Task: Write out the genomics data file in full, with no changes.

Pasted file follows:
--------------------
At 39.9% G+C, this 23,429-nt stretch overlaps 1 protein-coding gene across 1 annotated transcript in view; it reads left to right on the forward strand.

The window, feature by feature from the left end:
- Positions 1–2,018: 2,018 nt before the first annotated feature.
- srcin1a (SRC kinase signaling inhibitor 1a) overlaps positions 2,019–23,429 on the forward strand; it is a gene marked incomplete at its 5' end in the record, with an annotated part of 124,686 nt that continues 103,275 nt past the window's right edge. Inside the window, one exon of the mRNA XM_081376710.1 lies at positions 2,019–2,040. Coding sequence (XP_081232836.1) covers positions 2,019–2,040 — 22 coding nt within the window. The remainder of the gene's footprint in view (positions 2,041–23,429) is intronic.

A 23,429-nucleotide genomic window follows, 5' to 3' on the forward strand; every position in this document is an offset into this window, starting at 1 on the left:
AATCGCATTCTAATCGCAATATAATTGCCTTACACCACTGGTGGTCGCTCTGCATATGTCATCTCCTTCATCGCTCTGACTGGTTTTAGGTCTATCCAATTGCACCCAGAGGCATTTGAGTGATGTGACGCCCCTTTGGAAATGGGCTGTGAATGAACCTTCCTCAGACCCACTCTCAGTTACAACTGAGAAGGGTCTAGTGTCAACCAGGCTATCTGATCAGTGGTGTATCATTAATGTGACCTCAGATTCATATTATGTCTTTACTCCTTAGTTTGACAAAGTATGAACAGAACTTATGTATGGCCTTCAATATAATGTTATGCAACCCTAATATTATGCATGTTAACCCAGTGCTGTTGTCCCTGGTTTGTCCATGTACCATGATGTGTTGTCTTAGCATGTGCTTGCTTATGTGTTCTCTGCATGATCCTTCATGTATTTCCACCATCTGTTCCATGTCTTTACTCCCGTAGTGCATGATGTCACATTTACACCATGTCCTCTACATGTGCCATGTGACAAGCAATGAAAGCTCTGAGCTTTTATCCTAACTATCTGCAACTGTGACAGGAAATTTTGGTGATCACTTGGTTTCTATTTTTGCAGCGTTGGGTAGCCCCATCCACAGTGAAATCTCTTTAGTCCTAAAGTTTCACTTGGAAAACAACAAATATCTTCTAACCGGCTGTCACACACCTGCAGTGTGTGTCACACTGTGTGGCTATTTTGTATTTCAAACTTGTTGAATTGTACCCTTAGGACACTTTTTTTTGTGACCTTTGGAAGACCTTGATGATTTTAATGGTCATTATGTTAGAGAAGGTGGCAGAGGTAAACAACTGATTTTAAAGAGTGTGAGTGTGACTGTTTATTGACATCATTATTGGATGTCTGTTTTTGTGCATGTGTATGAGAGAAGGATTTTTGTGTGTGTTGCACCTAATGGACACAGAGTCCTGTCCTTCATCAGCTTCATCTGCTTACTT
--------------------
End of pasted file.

At 39.9% G+C, this 23,429-nt stretch overlaps 1 protein-coding gene across 1 annotated transcript in view; it reads left to right on the forward strand.

The window, feature by feature from the left end:
- Positions 1–2,018: 2,018 nt before the first annotated feature.
- srcin1a (SRC kinase signaling inhibitor 1a) overlaps positions 2,019–23,429 on the forward strand; it is a gene marked incomplete at its 5' end in the record, with an annotated part of 124,686 nt that continues 103,275 nt past the window's right edge. Inside the window, one exon of the mRNA XM_081376710.1 lies at positions 2,019–2,040. Coding sequence (XP_081232836.1) covers positions 2,019–2,040 — 22 coding nt within the window. The remainder of the gene's footprint in view (positions 2,041–23,429) is intronic.

A 23,429-nucleotide genomic window follows, 5' to 3' on the forward strand; every position in this document is an offset into this window, starting at 1 on the left:
AATCGCATTCTAATCGCAATATAATTGCCTTACACCACTGGTGGTCGCTCTGCATATGTCATCTCCTTCATCGCTCTGACTGGTTTTAGGTCTATCCAATTGCACCCAGAGGCATTTGAGTGATGTGACGCCCCTTTGGAAATGGGCTGTGAATGAACCTTCCTCAGACCCACTCTCAGTTACAACTGAGAAGGGTCTAGTGTCAACCAGGCTATCTGATCAGTGGTGTATCATTAATGTGACCTCAGATTCATATTATGTCTTTACTCCTTAGTTTGACAAAGTATGAACAGAACTTATGTATGGCCTTCAATATAATGTTATGCAACCCTAATATTATGCATGTTAACCCAGTGCTGTTGTCCCTGGTTTGTCCATGTACCATGATGTGTTGTCTTAGCATGTGCTTGCTTATGTGTTCTCTGCATGATCCTTCATGTATTTCCACCATCTGTTCCATGTCTTTACTCCCGTAGTGCATGATGTCACATTTACACCATGTCCTCTACATGTGCCATGTGACAAGCAATGAAAGCTCTGAGCTTTTATCCTAACTATCTGCAACTGTGACAGGAAATTTTGGTGATCACTTGGTTTCTATTTTTGCAGCGTTGGGTAGCCCCATCCACAGTGAAATCTCTTTAGTCCTAAAGTTTCACTTGGAAAACAACAAATATCTTCTAACCGGCTGTCACACACCTGCAGTGTGTGTCACACTGTGTGGCTATTTTGTATTTCAAACTTGTTGAATTGTACCCTTAGGACACTTTTTTTTGTGACCTTTGGAAGACCTTGATGATTTTAATGGTCATTATGTTAGAGAAGGTGGCAGAGGTAAACAACTGATTTTAAAGAGTGTGAGTGTGACTGTTTATTGACATCATTATTGGATGTCTGTTTTTGTGCATGTGTATGAGAGAAGGATTTTTGTGTGTGTTGCACCTAATGGACACAGAGTCCTGTCCTTCATCAGCTTCATCTGCTTACTT